China Sky Chemical Fibre will resume share trading today, ending a four-year suspension that came after a scandal around its former chief executive landed the company in regulatory troubles.
The China-based, mainboard-listed nylon and textile producer has had to spend four years poring over its accounts.
It has had to ensure the financials and compliance standards are in order, but at long last, the firm is ready to return to the stock market, chief executive Ling Yew Kong said.
"In order to get ourselves out of the suspension, we conducted in 2012 a special audit to clarify on the issues particularly surrounding the Fujian land. After the audit was done in 2013, we went back to look at the accounts between 2012 and 2013. In all, the review process took us four years and around $1.8 million," he told The Straits Times yesterday.
The Fujian land was at the centre of the scandal around China Sky former chief Huang Zhong Xuan, who admitted to making misleading statements on the firm's planned land acquisition in Fujian. This led to its trading suspension as regulators looked into the matter.
Mr Huang agreed with the Monetary Authority of Singapore (MAS) in February to settle the issue with a civil penalty of $2.5 million.
Mr Ling, appointed chief executive in 2012, said China Sky has hired Colin Ng & Partners as compliance adviser, one of the MAS pre-conditions to a trading resumption. The firm is still seeking to hire a chief financial officer.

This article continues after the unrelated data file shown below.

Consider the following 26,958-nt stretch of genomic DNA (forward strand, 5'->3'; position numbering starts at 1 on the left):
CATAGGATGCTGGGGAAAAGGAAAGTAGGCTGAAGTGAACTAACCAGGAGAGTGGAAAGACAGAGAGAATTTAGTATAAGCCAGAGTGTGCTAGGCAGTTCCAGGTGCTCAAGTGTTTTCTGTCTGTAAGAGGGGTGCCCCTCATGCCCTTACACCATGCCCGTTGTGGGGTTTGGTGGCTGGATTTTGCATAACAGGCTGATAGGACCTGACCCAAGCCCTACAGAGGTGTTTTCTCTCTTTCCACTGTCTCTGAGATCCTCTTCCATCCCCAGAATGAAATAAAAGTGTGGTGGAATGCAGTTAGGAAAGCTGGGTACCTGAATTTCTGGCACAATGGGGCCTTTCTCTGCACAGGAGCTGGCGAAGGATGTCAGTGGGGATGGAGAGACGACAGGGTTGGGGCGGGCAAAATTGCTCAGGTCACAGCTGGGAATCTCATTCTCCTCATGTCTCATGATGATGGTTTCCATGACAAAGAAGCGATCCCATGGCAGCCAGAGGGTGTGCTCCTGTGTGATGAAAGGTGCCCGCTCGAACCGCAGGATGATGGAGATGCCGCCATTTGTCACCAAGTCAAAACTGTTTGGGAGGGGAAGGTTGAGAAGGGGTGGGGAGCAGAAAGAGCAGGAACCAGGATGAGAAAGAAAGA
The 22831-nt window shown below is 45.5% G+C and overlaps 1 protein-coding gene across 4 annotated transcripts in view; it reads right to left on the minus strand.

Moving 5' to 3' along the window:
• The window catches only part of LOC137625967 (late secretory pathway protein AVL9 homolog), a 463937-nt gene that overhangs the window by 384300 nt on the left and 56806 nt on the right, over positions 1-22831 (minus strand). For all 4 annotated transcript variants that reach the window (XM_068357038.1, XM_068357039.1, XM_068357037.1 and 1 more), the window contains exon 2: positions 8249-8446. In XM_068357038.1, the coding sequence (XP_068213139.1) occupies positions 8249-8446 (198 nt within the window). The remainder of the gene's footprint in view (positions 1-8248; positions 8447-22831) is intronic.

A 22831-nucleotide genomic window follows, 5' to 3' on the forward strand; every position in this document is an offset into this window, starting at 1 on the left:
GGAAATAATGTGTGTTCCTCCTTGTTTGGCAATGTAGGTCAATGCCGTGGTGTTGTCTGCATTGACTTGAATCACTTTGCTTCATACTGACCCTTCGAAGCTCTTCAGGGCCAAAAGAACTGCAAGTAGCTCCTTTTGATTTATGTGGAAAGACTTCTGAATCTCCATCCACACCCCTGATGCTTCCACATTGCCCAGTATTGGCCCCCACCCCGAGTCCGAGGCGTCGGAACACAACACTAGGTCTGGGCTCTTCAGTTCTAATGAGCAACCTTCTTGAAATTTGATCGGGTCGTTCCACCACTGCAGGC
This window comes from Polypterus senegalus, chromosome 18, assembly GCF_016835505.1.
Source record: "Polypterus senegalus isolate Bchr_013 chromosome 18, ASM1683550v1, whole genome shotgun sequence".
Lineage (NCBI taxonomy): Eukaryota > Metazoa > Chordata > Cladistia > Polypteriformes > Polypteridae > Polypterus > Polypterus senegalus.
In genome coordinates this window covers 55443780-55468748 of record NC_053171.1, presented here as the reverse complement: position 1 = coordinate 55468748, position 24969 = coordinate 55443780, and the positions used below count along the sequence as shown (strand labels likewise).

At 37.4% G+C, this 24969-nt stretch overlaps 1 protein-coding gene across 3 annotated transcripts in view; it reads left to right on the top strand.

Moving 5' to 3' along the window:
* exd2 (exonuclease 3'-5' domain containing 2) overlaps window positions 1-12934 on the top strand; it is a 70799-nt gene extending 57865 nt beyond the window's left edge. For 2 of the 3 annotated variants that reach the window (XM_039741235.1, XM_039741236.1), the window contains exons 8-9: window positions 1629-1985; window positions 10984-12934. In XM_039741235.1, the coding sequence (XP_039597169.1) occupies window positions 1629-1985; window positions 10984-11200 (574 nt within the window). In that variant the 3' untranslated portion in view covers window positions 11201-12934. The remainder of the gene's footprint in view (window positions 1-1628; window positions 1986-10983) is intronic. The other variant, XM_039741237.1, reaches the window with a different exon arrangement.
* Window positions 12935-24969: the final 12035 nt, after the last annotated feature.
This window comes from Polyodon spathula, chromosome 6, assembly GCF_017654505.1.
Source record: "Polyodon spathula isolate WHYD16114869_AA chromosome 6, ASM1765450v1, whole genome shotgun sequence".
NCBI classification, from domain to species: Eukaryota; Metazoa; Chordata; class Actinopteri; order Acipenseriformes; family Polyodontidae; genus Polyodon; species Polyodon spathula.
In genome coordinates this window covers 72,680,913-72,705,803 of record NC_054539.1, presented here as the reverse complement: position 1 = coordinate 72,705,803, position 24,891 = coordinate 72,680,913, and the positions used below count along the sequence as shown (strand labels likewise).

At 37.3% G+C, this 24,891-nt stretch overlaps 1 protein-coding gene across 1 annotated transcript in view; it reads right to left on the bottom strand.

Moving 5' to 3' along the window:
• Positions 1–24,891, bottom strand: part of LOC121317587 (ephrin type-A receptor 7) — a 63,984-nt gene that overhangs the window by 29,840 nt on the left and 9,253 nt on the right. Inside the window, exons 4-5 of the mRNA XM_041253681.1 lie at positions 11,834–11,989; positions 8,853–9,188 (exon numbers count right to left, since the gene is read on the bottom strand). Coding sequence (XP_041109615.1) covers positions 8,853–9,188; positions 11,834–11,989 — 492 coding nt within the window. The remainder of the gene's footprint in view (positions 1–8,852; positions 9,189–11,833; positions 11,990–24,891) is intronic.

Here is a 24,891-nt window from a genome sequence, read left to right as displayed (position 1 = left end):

"The suspension has caused some loss of confidence among our business partners, but fortunately our business operations were not greatly affected," he said.
"I don't think there's a confidence crisis among our investors too - our major shareholders, such as Hong Leong Bank, are still with us."
Mr David Gerald, chief executive of Securities Investors Association Singapore, welcomed the news.
"This whole episode was quite unnecessary, putting the shareholders at great disadvantage. But I am very pleased at the efforts of the current CEO and board members to work with the regulators and Sias to put the company back on the right track. I understand that all compliance issues have been satisfactorily ironed out.
"Hopefully, the same incident will not happen again, and let this be a message to listed companies: If you challenge the regulations, you will face the consequence."